The Open Reel deals with Muiraquita filmes,  Eliane Ferreira and Pablo Iraola, on the acquisition of Cinema Morocco, by Brazilian Ricardo Calil. In co‒production with Olha So, Globo Filmes, Globonews and Canal Brasil, Cinema Morocco  won the Next Masters Competition at last Dok Leipzig and will be now part of the Documentary Competition in Guadalajara. 


In São Paulo, Brazilian homeless, Latin-American immigrants and African refugees occupy an abandoned cinema and reenact scenes from classical movies shown in the theater 60 years before. Facing the threat of an eviction, they go on a journey from life to fiction, from three to two dimensions.

The past of Cinema Morocco, in downtown São Paulo, was glorious:
in 1954, the best and most luxurious cinema in South America hosted the first international film festival of Brazil, attended by Hollywood stars and cinema masters, and screening classics such as Sunset Boulevard , Grand Illusion, Julius Caesar Sawdust and Tinsel and Bread, Love and Dreams among others.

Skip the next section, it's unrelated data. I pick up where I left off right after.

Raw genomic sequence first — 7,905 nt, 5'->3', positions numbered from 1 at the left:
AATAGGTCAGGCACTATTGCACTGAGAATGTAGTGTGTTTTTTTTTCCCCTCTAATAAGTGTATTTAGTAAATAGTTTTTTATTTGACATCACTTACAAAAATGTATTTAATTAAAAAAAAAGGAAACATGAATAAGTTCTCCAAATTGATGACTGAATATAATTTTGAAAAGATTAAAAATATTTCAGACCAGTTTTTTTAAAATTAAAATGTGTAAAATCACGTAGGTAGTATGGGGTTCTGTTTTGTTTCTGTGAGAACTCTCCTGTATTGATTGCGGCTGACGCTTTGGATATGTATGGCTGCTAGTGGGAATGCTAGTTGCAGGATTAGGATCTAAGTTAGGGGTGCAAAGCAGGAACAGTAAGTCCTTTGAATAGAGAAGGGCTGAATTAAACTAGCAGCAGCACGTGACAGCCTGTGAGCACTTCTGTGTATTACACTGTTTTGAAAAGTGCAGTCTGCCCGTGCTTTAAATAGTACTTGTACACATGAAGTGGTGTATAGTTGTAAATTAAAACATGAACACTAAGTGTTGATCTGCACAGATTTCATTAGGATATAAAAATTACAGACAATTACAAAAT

A Night in 67, the first documentary directed by Ricardo Calil, was selected by IDFA for the section Cinema do Brasil, as one of the most relevant Brazilian documentaries produced in this century. The movie won the prize for best documentary given by the Brazilian Foreign Press Association, besides awards in festivals in Jerusalem (Israel) and João Pessoa (Brazil). I am Carlos Imperial (Eu Sou Carlos Imperial), his second documentary, premiered at It’s All True, Brazilian’s most important documentary festival, and won honorable mention at the In-Edit Brazil festival.

Cinema Morocco is his third feature documentary. Calil also works as a scriptwriter for Talk with Bial, TV Globo’s prime talk show, and writes movie reviews for different publications in Brazil.